In the realm of energy, Romney is also in favor of deregulation of fossil fuel industries — the same sort of thing that led to the Gulf of Mexico BP oil spill and numerous other oil spills, that leads to $500 billion a year in US health costs directly due to the use of coal as an electricity source, that leads to a similarly large healthcare bill for health costs directly related to the burning of oil and natural gas, and that leads to numerous other societal problems that I won’t list at length here.
Meanwhile, Romney supports policies that allow oil, gas, and coal companies to pay lower taxes than you and me, much lower.
None of this is really any surprise at all, given that oil, gas, and coal companies dump over 80% of their political spending into the Republican party.
As shown in a recent NRDC news release, Romney (according to his own statements and proposals) does not support numerous cleantech policies (policies which would help make the market work more ideally, more similar to an idealized free market… that is, a market without externalities, with all parties having access to and knowledge of 100% correct and comprehensive information). Here’s a look at a few of the key things Romney is opposed to:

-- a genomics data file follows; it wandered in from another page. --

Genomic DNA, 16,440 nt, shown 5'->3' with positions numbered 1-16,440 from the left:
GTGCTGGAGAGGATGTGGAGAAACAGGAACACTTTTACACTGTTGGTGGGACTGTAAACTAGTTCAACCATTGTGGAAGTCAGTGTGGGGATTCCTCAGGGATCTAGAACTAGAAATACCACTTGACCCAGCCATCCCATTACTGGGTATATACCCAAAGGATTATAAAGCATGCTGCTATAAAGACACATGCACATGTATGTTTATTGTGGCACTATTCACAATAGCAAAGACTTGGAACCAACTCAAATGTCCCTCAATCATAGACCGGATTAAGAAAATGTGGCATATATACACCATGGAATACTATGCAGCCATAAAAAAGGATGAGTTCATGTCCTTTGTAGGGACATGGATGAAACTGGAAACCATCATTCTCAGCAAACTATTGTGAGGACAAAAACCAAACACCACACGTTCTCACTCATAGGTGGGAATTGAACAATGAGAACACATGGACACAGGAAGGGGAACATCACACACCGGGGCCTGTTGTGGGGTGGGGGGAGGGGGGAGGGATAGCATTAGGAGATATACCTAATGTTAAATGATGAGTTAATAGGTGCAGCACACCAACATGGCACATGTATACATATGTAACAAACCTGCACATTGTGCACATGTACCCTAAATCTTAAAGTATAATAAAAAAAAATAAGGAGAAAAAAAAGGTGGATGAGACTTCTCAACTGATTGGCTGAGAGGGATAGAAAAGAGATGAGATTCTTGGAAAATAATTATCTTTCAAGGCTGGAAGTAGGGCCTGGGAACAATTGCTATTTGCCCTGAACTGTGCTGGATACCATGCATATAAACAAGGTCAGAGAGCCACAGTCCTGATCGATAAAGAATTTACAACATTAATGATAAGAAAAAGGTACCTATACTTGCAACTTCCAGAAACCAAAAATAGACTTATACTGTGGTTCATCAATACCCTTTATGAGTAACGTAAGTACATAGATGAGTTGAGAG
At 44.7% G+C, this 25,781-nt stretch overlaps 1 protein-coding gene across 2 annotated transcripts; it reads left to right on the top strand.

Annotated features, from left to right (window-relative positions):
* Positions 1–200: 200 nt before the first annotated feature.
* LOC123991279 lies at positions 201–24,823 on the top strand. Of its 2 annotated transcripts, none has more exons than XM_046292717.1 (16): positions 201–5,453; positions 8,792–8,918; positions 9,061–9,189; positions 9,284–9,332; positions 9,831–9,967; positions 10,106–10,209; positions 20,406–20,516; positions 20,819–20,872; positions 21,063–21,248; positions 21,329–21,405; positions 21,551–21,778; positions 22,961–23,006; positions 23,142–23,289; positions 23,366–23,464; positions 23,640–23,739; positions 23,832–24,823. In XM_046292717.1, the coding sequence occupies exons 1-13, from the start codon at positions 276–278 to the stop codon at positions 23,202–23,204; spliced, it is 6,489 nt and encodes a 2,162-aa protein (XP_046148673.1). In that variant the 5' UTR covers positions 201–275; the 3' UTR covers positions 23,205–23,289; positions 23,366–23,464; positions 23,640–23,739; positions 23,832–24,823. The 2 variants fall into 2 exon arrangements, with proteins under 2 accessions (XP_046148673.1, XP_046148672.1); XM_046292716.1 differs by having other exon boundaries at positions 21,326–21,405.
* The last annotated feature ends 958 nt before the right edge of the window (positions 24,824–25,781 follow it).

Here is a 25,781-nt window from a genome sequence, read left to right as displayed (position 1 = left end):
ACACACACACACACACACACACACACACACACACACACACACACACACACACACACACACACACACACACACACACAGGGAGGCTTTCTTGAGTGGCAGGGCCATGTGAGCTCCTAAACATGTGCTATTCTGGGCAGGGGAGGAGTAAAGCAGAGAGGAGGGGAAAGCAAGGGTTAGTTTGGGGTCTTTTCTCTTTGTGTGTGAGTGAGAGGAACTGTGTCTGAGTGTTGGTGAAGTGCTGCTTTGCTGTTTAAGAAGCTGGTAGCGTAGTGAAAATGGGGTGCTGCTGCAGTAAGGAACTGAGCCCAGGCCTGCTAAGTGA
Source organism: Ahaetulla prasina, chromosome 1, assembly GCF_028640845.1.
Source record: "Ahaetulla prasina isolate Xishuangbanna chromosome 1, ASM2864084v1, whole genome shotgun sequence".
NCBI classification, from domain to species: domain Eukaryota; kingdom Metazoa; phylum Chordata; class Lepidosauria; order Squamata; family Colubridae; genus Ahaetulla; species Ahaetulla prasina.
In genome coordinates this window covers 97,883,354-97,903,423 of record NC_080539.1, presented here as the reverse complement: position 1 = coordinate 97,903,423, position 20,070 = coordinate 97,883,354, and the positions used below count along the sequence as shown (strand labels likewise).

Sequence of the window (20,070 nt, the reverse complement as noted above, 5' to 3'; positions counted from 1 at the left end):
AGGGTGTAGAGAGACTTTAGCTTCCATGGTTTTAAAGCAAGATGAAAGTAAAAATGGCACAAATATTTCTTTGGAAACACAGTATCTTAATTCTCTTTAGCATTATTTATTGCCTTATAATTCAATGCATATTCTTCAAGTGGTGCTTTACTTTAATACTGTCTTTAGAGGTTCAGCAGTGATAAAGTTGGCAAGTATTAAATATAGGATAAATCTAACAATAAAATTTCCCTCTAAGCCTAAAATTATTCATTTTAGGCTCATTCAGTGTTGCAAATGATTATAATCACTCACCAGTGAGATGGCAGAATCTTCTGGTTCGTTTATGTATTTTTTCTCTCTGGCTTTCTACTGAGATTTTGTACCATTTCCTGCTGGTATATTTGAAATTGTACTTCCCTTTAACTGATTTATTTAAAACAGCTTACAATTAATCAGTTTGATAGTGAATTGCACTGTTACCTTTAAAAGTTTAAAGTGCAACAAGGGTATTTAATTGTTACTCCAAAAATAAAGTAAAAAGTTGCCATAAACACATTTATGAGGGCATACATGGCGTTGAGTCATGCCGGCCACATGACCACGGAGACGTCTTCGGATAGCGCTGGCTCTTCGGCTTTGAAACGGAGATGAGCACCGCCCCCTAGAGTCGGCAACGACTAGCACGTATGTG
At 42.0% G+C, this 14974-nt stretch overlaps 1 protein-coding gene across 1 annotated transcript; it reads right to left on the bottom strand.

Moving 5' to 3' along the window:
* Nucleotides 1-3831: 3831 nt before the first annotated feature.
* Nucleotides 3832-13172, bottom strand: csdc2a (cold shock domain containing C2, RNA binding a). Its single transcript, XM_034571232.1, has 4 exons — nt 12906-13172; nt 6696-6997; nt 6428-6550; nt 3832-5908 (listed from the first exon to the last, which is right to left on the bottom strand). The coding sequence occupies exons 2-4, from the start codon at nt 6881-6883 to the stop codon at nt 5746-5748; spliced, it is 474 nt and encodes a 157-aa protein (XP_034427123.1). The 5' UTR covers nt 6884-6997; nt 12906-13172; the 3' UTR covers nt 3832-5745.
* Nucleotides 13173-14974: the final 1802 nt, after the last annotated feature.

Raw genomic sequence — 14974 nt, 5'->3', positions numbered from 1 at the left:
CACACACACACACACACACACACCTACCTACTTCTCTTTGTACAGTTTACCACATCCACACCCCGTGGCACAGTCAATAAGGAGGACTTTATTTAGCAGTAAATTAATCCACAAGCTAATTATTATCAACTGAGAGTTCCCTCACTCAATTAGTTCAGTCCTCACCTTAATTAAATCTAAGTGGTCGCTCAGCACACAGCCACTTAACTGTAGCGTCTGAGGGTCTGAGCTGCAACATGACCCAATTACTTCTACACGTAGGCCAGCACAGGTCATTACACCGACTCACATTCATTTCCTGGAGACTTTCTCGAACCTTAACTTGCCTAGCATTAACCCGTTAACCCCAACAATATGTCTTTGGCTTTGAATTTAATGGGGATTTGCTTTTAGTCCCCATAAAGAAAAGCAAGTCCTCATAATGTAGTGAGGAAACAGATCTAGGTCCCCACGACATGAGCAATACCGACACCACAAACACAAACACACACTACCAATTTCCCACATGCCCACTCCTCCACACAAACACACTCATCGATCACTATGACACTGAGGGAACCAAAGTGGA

- Government support for wind or solar power (which the huge majority of Americans support, as numerous polls have shown).
- Keeping CO2’s lawful designation as a pollutant regulated under the Clean Air Act (despite Supreme Court evaluation and vindication of that designation, as well as the near-consensus support of climate scientists).
- Federal support for clean, zero emissions electric vehicles.
- Auto mileage standards that are projected to save U.S. consumers $1.7 trillion.
Meanwhile, he has stated:
- “I will fight for oil, coal and natural gas.”
- “I’m not in this race to slow the rise of the oceans or to heal the planet.”
Quite simply, such ideologically-driven policies as Romney seems (by pretty much all indication) to support, would result in:
- A slowdown of cleantech growth in the US (a key economic market in the 21st and probably 22nd centuries).
- Much fewer jobs for the US than we would have under a “business as usual” (e.g. business under Obama) approach.
- Much more put on the American public in health costs and human suffering.
As such, it would be completely ignoble of us to support Romney (who, again, I think is actually a decent guy… as a normal human being). And it would even be ignoble of us to not speak out in opposition to his campaign.